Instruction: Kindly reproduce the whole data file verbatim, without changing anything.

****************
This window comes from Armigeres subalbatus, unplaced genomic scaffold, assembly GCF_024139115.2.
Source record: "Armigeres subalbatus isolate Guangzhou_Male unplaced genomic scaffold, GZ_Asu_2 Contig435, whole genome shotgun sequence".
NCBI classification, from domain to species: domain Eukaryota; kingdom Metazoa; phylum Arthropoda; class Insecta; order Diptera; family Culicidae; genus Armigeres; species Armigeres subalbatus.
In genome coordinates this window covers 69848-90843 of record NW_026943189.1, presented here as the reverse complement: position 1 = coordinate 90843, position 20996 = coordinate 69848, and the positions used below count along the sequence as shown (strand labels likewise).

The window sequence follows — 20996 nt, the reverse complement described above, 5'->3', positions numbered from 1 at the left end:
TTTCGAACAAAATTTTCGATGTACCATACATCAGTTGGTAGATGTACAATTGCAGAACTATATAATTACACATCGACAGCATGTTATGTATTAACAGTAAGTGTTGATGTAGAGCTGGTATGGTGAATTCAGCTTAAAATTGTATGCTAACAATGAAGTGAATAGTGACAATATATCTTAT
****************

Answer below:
This window comes from Armigeres subalbatus, unplaced genomic scaffold, assembly GCF_024139115.2.
Source record: "Armigeres subalbatus isolate Guangzhou_Male unplaced genomic scaffold, GZ_Asu_2 Contig435, whole genome shotgun sequence".
NCBI classification, from domain to species: domain Eukaryota; kingdom Metazoa; phylum Arthropoda; class Insecta; order Diptera; family Culicidae; genus Armigeres; species Armigeres subalbatus.
In genome coordinates this window covers 69848-90843 of record NW_026943189.1, presented here as the reverse complement: position 1 = coordinate 90843, position 20996 = coordinate 69848, and the positions used below count along the sequence as shown (strand labels likewise).

The window sequence follows — 20996 nt, the reverse complement described above, 5'->3', positions numbered from 1 at the left end:
TTTCGAACAAAATTTTCGATGTACCATACATCAGTTGGTAGATGTACAATTGCAGAACTATATAATTACACATCGACAGCATGTTATGTATTAACAGTAAGTGTTGATGTAGAGCTGGTATGGTGAATTCAGCTTAAAATTGTATGCTAACAATGAAGTGAATAGTGACAATATATCTTAT